I grew up in a family with only one parent, my mom. And now, my five kids are also getting used to having only me because their dad is not here. I threw him out of the house after twenty years of marriage and fifty or so mistresses later. Do not get me started on the illegitimate children. It is as if he is a fire extinguisher, blowing out his sperm to any woman who wants to catch it.
“Single parent households in both the US and England have jumped from less than 10 percent in the 1970s to roughly 30 percent today. Some women are single parents through divorce or separation or unplanned pregnancies, but a growing number choose to have and a raise babies on their own,” according to Susan Newman Ph.D.
Being a single parent can be one of the toughest “jobs” in the world. Raising kids and providing for them all at the same and by yourself can be very stressful, according to psychologists. You worry about what other people might say and how your child is going to be accepted in society for there will always be a stigma on single parenting.
“Misinformation about mental illness shames and discriminates those suffering with depression from getting professional help.”
—Deborah Serani, PsyD
Mental Illness is the stigma of the mind that is common nowadays. The cases of patients battling with the illness have been increasing through the years. But, what if it happens in one of our family members? What can we do to support and help them recover from the illness?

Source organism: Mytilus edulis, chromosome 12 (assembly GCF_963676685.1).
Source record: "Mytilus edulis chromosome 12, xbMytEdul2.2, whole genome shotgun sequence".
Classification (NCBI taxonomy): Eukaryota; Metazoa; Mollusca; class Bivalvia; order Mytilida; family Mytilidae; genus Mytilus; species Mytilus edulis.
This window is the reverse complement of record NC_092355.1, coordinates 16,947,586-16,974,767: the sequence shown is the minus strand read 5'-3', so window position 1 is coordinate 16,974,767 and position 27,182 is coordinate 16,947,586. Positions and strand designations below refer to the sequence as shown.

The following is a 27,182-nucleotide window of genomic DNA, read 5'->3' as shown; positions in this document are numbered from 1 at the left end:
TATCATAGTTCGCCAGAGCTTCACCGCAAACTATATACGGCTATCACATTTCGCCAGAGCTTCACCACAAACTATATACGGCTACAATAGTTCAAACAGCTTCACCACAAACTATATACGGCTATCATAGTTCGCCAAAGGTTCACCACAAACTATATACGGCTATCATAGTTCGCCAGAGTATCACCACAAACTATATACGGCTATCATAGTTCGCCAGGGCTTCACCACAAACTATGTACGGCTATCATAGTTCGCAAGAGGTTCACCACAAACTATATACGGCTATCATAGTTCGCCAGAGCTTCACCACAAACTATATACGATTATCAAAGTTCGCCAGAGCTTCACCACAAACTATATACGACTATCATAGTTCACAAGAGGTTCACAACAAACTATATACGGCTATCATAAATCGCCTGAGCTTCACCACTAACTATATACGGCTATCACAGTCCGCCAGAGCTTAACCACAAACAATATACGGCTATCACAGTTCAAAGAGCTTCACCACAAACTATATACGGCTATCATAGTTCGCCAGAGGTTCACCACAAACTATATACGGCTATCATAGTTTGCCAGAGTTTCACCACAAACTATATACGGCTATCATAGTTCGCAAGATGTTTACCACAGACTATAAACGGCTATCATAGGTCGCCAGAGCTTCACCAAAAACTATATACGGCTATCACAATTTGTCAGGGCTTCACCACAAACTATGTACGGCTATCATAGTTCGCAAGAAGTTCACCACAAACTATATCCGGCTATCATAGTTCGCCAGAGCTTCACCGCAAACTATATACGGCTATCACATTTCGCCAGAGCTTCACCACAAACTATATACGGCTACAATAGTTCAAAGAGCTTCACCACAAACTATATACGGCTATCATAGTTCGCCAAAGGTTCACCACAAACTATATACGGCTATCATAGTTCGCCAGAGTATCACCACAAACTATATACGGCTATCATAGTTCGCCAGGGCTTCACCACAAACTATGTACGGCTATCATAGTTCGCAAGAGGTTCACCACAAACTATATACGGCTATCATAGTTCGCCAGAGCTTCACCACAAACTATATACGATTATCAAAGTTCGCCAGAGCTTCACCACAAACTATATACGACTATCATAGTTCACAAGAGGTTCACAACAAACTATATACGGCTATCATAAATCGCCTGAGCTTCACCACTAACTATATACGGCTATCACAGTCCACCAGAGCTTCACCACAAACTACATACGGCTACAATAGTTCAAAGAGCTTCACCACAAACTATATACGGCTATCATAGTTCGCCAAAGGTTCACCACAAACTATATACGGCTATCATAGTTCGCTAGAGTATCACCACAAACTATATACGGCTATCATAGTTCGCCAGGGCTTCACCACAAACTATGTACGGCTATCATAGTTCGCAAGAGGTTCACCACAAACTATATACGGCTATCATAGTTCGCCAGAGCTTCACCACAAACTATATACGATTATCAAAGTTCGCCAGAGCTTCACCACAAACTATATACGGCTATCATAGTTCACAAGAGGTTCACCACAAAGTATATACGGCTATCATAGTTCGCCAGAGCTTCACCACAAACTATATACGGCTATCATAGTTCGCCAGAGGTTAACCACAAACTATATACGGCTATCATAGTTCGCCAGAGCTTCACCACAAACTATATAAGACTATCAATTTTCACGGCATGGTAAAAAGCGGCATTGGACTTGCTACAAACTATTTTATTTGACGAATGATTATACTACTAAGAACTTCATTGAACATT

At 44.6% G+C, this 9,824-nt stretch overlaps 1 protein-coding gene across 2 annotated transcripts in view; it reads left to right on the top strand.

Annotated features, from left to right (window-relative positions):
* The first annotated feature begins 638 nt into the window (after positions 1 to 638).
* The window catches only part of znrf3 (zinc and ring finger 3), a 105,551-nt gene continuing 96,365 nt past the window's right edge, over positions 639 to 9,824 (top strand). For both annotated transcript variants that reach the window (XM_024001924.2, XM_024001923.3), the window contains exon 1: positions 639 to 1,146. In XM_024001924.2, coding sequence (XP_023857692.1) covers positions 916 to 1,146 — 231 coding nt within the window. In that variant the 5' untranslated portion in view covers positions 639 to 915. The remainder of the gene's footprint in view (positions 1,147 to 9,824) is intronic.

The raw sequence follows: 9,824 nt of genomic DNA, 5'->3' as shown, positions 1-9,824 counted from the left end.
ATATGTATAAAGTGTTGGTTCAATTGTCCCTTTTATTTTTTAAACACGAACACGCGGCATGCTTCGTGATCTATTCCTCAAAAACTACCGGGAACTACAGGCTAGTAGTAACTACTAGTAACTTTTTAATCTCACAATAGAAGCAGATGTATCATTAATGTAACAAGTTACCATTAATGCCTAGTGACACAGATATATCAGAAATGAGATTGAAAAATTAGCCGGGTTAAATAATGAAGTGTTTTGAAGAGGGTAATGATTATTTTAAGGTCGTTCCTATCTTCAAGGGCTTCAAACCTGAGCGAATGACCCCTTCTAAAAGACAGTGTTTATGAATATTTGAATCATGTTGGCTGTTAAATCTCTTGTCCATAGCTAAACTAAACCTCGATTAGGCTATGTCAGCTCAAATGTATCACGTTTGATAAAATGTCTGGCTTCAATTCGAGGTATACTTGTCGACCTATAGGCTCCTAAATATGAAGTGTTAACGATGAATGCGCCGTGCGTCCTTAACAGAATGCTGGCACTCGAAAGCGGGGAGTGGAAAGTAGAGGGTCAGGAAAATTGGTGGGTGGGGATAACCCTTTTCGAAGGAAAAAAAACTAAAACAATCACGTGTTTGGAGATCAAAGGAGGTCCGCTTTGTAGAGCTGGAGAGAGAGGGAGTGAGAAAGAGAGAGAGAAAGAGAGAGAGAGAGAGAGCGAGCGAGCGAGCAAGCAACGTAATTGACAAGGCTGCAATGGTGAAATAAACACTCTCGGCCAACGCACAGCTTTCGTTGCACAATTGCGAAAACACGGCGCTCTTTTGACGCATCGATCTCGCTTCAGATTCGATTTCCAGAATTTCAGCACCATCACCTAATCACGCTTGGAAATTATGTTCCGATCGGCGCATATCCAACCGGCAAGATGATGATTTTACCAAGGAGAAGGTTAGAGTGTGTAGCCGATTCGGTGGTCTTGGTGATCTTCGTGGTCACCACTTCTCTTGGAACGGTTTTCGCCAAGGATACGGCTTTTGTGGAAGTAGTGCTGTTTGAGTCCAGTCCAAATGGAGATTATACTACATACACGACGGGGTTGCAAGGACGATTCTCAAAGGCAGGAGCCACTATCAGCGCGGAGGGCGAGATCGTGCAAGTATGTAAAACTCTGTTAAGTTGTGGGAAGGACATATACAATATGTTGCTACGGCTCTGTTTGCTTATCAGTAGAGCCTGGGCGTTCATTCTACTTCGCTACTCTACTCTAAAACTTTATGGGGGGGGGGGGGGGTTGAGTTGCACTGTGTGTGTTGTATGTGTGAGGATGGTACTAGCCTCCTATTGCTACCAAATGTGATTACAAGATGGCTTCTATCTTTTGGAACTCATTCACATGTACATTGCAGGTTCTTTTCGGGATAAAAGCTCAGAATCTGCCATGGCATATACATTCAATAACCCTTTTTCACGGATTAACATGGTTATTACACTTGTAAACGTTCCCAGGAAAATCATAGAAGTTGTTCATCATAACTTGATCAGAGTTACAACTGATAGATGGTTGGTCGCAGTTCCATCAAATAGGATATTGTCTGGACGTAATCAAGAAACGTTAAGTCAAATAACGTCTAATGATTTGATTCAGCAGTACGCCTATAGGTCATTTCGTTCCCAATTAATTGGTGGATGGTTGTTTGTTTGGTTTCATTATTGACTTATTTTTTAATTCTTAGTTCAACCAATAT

This article is a Part 2 blog on 21 Ways To Fix Your Marriage Problems Without Counseling. If you haven’t read the first part, it is highly suggested that you go there first and read it. Continue reading “21 Ways To Fix Your Marriage Problems Without Counseling Part 2”
“Mom!!! Sean is pulling my hair again!!! He is so mean, mom!”
And I heard my little Sean laugh with how he caused distress on his older sister, Sierra. Continue reading “How To Tame Your Cute And Naughty Toddler”
“Generally, marriage and relationship researchers suggest that the goal of couple therapy should be to change the patterns of interaction, emotional connection, and communication between the partners.” I always believed in this statement of John Gottman, PhD. But then, life can be fickle.
Let me tell you about my family – my husband and my five children, a bit of my life.
I got married when I was young and still in college. My husband is an Islam believer, and for us to be together in marriage, I had to convert to Islam. I didn’t mind doing that for I loved him dearly. He was my knight in shining armor, my king, and I was his queen. I was 19, naive, gullible and too much in love to understand the married life.
There will come a time that you will encounter a problem with your marriage. That’s fine and normal, and everyone experiences it.